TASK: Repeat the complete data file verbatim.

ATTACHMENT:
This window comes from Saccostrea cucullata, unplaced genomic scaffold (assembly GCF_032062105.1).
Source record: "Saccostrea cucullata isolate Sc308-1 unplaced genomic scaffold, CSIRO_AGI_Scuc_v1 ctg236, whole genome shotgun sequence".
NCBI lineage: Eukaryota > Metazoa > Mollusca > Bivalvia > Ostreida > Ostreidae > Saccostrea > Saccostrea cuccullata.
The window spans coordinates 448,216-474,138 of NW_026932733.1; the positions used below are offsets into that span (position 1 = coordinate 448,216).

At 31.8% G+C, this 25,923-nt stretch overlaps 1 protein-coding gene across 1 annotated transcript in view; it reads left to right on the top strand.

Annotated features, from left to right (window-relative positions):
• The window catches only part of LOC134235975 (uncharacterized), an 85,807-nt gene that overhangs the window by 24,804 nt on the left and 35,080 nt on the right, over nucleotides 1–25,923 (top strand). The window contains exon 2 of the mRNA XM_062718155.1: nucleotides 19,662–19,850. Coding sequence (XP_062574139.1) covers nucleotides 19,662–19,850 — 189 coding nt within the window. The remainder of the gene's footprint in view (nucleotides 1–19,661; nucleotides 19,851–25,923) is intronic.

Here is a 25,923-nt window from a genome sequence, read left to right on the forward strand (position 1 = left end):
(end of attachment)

This window comes from Saccostrea cucullata, unplaced genomic scaffold (assembly GCF_032062105.1).
Source record: "Saccostrea cucullata isolate Sc308-1 unplaced genomic scaffold, CSIRO_AGI_Scuc_v1 ctg236, whole genome shotgun sequence".
NCBI lineage: Eukaryota > Metazoa > Mollusca > Bivalvia > Ostreida > Ostreidae > Saccostrea > Saccostrea cuccullata.
The window spans coordinates 448,216-474,138 of NW_026932733.1; the positions used below are offsets into that span (position 1 = coordinate 448,216).

At 31.8% G+C, this 25,923-nt stretch overlaps 1 protein-coding gene across 1 annotated transcript in view; it reads left to right on the top strand.

Annotated features, from left to right (window-relative positions):
• The window catches only part of LOC134235975 (uncharacterized), an 85,807-nt gene that overhangs the window by 24,804 nt on the left and 35,080 nt on the right, over nucleotides 1–25,923 (top strand). The window contains exon 2 of the mRNA XM_062718155.1: nucleotides 19,662–19,850. Coding sequence (XP_062574139.1) covers nucleotides 19,662–19,850 — 189 coding nt within the window. The remainder of the gene's footprint in view (nucleotides 1–19,661; nucleotides 19,851–25,923) is intronic.

Here is a 25,923-nt window from a genome sequence, read left to right on the forward strand (position 1 = left end):